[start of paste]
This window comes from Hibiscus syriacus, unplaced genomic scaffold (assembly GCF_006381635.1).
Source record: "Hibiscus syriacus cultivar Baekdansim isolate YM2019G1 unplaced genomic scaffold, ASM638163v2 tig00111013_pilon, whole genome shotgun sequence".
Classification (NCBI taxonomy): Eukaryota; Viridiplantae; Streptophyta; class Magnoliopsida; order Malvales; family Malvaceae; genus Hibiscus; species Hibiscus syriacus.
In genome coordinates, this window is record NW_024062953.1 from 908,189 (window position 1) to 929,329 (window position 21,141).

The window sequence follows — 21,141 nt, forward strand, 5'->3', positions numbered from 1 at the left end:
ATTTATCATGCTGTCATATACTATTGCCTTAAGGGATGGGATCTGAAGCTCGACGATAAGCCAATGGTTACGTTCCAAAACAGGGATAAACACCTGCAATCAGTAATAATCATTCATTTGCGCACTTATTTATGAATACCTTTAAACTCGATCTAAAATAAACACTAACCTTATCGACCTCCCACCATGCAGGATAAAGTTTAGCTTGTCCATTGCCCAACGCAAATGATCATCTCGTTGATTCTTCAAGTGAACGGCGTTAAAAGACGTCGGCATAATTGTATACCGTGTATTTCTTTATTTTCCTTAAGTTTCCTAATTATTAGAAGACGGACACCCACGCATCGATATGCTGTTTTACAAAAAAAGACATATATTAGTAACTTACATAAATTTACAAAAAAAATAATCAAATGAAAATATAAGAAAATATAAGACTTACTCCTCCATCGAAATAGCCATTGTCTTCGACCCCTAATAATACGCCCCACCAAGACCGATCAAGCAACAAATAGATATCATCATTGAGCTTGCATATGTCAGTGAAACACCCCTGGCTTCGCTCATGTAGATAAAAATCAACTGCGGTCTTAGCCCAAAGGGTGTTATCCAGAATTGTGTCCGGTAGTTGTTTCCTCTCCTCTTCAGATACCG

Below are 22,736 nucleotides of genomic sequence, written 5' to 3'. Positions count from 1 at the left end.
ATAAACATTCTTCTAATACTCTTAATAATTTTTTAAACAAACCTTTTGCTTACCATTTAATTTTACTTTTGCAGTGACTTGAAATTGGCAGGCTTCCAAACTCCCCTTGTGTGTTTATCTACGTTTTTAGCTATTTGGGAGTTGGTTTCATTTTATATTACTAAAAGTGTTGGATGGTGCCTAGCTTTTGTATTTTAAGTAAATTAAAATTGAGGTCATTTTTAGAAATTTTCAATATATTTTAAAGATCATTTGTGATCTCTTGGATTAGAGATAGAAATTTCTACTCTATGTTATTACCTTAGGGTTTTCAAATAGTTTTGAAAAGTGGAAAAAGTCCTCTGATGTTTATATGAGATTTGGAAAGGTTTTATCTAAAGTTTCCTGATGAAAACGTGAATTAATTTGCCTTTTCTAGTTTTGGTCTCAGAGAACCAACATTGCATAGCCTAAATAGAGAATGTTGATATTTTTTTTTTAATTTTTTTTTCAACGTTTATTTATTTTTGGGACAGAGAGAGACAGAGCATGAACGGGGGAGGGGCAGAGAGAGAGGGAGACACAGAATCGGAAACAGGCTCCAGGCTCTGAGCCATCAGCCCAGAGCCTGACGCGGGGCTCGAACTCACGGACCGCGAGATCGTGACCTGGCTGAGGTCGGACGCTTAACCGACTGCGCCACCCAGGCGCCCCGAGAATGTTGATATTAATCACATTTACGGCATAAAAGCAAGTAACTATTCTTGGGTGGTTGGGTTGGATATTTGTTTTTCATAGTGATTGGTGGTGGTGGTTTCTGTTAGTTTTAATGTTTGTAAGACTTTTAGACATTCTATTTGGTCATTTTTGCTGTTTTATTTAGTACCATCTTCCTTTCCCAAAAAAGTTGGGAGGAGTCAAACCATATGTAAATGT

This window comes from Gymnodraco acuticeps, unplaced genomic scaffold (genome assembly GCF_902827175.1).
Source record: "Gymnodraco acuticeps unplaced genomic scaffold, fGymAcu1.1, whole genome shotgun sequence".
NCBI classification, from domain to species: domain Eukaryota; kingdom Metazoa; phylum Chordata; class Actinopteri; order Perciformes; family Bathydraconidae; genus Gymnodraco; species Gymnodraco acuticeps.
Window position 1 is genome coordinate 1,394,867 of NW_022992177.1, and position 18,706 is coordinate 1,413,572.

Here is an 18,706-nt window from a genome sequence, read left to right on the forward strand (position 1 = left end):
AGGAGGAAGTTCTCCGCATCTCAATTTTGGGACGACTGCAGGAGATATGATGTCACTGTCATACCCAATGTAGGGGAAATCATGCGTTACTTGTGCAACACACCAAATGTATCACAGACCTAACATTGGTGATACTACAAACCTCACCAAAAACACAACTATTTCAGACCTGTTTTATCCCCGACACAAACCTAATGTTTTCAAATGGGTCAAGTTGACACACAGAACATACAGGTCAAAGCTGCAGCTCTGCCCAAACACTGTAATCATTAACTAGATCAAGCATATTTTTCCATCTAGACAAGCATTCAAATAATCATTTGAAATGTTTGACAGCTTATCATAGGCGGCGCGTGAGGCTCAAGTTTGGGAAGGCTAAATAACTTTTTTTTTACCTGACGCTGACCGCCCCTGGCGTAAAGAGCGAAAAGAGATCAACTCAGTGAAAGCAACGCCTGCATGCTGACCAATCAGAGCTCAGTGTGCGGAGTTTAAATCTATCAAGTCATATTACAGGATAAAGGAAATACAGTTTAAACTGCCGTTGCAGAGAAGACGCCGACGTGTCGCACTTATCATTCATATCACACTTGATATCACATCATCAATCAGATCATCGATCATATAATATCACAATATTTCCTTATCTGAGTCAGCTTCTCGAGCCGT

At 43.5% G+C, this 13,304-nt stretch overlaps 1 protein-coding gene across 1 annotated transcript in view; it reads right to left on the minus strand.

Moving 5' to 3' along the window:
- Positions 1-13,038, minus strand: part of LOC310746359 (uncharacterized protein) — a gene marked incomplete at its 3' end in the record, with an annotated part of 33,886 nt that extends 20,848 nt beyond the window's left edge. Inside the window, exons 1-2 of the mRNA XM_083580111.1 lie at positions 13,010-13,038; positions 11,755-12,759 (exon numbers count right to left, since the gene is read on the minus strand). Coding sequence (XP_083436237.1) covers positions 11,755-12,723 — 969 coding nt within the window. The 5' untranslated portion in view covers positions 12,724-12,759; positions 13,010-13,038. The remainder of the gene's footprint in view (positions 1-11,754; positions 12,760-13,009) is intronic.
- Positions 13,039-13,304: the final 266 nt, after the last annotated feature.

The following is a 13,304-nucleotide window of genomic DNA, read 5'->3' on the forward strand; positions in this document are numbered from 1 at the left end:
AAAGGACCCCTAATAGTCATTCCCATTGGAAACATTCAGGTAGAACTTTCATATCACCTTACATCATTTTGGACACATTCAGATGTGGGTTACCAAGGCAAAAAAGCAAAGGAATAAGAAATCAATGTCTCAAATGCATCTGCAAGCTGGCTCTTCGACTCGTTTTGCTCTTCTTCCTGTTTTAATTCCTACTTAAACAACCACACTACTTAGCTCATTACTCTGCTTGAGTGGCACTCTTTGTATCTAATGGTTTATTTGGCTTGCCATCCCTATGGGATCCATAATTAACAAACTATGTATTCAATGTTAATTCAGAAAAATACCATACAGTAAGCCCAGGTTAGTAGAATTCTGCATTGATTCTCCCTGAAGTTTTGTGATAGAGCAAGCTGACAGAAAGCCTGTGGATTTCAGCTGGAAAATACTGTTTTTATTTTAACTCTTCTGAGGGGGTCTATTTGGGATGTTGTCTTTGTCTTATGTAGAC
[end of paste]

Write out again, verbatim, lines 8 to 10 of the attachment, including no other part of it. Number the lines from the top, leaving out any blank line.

ATAAACATTCTTCTAATACTCTTAATAATTTTTTAAACAAACCTTTTGCTTACCATTTAATTTTACTTTTGCAGTGACTTGAAATTGGCAGGCTTCCAAACTCCCCTTGTGTGTTTATCTACGTTTTTAGCTATTTGGGAGTTGGTTTCATTTTATATTACTAAAAGTGTTGGATGGTGCCTAGCTTTTGTATTTTAAGTAAATTAAAATTGAGGTCATTTTTAGAAATTTTCAATATATTTTAAAGATCATTTGTGATCTCTTGGATTAGAGATAGAAATTTCTACTCTATGTTATTACCTTAGGGTTTTCAAATAGTTTTGAAAAGTGGAAAAAGTCCTCTGATGTTTATATGAGATTTGGAAAGGTTTTATCTAAAGTTTCCTGATGAAAACGTGAATTAATTTGCCTTTTCTAGTTTTGGTCTCAGAGAACCAACATTGCATAGCCTAAATAGAGAATGTTGATATTTTTTTTTTAATTTTTTTTTCAACGTTTATTTATTTTTGGGACAGAGAGAGACAGAGCATGAACGGGGGAGGGGCAGAGAGAGAGGGAGACACAGAATCGGAAACAGGCTCCAGGCTCTGAGCCATCAGCCCAGAGCCTGACGCGGGGCTCGAACTCACGGACCGCGAGATCGTGACCTGGCTGAGGTCGGACGCTTAACCGACTGCGCCACCCAGGCGCCCCGAGAATGTTGATATTAATCACATTTACGGCATAAAAGCAAGTAACTATTCTTGGGTGGTTGGGTTGGATATTTGTTTTTCATAGTGATTGGTGGTGGTGGTTTCTGTTAGTTTTAATGTTTGTAAGACTTTTAGACATTCTATTTGGTCATTTTTGCTGTTTTATTTAGTACCATCTTCCTTTCCCAAAAAAGTTGGGAGGAGTCAAACCATATGTAAATGT

This window comes from Gymnodraco acuticeps, unplaced genomic scaffold (genome assembly GCF_902827175.1).
Source record: "Gymnodraco acuticeps unplaced genomic scaffold, fGymAcu1.1, whole genome shotgun sequence".